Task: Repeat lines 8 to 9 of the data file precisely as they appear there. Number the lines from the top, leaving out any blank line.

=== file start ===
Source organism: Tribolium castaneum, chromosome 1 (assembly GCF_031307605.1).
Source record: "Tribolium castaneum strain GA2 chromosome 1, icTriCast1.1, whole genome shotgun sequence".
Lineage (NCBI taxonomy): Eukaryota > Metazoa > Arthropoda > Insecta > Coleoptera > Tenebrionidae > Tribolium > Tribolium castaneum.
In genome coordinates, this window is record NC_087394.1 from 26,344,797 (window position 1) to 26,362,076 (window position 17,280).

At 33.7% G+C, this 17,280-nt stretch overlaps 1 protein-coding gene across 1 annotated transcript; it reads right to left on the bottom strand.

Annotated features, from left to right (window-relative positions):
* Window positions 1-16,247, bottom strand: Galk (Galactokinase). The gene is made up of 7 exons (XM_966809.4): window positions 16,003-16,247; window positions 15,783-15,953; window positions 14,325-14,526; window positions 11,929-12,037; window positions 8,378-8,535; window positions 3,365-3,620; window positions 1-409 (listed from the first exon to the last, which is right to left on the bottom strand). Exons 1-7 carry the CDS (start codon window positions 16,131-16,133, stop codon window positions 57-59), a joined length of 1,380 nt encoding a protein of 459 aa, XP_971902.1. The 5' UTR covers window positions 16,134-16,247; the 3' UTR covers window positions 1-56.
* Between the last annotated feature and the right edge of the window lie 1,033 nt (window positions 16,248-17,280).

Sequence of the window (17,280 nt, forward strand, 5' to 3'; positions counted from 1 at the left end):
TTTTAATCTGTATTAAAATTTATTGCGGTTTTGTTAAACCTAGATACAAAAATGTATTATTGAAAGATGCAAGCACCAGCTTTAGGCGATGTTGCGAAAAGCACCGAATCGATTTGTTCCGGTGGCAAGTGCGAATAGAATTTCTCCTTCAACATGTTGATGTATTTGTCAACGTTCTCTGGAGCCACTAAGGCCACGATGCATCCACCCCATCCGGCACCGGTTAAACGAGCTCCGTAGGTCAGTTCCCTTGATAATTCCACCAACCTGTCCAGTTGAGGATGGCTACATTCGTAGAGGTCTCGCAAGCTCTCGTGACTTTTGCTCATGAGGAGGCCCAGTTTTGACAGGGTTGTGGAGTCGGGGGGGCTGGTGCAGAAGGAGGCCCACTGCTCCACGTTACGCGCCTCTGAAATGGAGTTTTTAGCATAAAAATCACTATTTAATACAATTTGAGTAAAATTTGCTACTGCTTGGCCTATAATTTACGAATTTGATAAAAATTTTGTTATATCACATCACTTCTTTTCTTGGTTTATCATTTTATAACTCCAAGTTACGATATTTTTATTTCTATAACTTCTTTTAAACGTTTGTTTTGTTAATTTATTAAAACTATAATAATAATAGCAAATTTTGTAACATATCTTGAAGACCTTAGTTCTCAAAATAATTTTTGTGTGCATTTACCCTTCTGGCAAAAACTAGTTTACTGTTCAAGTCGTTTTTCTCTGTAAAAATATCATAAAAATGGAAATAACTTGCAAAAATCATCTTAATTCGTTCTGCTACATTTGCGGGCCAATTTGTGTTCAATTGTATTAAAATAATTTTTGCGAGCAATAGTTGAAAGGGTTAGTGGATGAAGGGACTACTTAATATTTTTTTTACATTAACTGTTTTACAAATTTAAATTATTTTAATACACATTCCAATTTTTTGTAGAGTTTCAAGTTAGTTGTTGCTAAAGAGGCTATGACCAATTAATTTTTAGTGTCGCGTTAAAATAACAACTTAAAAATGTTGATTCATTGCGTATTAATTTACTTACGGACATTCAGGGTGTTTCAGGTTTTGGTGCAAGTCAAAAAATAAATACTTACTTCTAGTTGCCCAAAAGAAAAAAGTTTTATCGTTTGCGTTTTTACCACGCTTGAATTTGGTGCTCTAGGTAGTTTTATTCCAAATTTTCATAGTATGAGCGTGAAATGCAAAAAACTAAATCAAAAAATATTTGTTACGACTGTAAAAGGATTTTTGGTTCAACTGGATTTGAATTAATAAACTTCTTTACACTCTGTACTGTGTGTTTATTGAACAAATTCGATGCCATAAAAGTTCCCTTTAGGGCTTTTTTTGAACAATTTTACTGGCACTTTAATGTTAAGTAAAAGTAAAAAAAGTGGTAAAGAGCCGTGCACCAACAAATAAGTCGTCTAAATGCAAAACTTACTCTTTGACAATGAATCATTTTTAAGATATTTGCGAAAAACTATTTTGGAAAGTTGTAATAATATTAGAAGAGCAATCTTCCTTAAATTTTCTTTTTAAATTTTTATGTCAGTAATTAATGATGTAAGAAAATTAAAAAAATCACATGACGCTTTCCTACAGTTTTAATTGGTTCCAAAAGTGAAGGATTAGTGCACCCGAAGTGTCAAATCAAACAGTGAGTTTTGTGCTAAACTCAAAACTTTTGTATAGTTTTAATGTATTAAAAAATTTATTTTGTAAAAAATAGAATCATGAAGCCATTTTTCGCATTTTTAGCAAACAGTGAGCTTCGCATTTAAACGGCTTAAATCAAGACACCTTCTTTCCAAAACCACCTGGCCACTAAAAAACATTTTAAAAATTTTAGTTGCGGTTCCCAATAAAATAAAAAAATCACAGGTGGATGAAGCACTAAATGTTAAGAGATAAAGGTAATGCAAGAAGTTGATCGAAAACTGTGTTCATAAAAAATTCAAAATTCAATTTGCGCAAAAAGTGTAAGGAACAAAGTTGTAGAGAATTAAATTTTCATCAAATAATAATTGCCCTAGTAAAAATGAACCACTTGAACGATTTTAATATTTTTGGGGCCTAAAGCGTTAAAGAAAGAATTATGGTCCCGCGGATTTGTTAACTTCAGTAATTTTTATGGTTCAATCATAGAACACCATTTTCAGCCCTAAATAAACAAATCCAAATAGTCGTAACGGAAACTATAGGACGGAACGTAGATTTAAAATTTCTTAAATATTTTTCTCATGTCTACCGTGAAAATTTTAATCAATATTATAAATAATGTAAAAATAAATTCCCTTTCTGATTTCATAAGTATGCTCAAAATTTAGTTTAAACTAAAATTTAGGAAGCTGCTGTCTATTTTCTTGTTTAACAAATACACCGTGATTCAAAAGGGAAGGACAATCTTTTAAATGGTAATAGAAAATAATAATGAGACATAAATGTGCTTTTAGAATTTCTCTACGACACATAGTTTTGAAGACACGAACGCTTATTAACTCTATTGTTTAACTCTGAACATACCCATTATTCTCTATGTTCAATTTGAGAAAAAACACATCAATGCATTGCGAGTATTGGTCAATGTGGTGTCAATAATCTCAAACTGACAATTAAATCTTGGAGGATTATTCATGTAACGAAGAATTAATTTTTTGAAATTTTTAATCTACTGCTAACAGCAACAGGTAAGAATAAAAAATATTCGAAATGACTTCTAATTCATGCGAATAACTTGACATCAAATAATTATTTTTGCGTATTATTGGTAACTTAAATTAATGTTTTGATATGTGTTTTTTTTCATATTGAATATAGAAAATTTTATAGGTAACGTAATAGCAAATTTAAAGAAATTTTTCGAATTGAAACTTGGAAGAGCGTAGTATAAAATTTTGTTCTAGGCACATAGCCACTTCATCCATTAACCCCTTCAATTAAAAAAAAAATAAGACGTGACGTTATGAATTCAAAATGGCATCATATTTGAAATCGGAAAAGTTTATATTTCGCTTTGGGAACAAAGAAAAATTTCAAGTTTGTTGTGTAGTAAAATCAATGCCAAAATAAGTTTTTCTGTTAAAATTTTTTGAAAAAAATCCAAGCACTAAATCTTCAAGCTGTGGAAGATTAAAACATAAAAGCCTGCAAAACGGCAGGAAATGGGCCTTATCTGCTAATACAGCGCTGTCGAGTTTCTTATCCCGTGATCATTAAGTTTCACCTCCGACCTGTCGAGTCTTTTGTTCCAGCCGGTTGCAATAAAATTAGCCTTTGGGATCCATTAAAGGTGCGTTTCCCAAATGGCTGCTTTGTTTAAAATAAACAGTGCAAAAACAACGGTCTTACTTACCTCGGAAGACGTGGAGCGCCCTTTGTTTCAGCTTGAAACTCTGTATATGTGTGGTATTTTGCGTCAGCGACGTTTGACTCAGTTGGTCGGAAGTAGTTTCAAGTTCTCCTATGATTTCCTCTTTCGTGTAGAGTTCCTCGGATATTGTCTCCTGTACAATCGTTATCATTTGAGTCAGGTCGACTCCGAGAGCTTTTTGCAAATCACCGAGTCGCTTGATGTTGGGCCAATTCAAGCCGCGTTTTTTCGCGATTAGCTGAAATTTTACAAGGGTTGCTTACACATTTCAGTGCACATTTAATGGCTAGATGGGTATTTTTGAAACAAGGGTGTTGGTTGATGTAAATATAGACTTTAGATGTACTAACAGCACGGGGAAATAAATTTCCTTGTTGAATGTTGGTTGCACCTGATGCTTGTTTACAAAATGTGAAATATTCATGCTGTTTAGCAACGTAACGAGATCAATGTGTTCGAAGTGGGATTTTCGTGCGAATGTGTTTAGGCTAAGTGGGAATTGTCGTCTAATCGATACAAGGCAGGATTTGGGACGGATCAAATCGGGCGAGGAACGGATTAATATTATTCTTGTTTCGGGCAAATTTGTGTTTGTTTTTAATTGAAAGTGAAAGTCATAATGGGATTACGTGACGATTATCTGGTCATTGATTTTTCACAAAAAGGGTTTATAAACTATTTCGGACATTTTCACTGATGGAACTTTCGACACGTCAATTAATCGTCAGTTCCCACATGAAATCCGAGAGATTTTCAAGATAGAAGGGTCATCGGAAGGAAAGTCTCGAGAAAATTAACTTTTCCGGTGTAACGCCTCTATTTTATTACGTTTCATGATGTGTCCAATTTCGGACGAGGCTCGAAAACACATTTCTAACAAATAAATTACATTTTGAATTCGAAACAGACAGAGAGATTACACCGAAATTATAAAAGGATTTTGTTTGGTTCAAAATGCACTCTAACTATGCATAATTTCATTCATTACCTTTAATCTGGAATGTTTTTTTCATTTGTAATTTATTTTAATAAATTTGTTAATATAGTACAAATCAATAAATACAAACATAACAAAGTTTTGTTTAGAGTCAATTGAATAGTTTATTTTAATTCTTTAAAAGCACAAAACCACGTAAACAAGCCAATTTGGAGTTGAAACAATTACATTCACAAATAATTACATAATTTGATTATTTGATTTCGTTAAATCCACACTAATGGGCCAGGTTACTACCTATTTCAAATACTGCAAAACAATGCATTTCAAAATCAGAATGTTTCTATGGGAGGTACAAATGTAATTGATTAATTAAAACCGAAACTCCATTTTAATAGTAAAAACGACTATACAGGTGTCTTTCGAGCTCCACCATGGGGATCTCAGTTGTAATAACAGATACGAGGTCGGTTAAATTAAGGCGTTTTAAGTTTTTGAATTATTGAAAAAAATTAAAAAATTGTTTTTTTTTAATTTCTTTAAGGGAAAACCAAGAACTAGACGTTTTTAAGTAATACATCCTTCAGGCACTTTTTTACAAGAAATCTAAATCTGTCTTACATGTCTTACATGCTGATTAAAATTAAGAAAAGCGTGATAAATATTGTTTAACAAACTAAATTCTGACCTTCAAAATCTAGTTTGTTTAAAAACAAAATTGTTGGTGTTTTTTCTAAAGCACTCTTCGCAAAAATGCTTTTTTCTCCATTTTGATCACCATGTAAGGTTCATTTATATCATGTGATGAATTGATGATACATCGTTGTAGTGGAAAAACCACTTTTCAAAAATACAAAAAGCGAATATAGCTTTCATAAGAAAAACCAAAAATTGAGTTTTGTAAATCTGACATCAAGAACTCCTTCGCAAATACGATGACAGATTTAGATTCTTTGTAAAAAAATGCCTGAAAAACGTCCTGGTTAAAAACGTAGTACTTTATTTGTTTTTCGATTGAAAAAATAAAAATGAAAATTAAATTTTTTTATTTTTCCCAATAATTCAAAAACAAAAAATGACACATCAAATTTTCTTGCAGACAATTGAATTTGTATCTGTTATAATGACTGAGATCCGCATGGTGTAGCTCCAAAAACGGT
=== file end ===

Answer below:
* Between the last annotated feature and the right edge of the window lie 1,033 nt (window positions 16,248-17,280).

Sequence of the window (17,280 nt, forward strand, 5' to 3'; positions counted from 1 at the left end):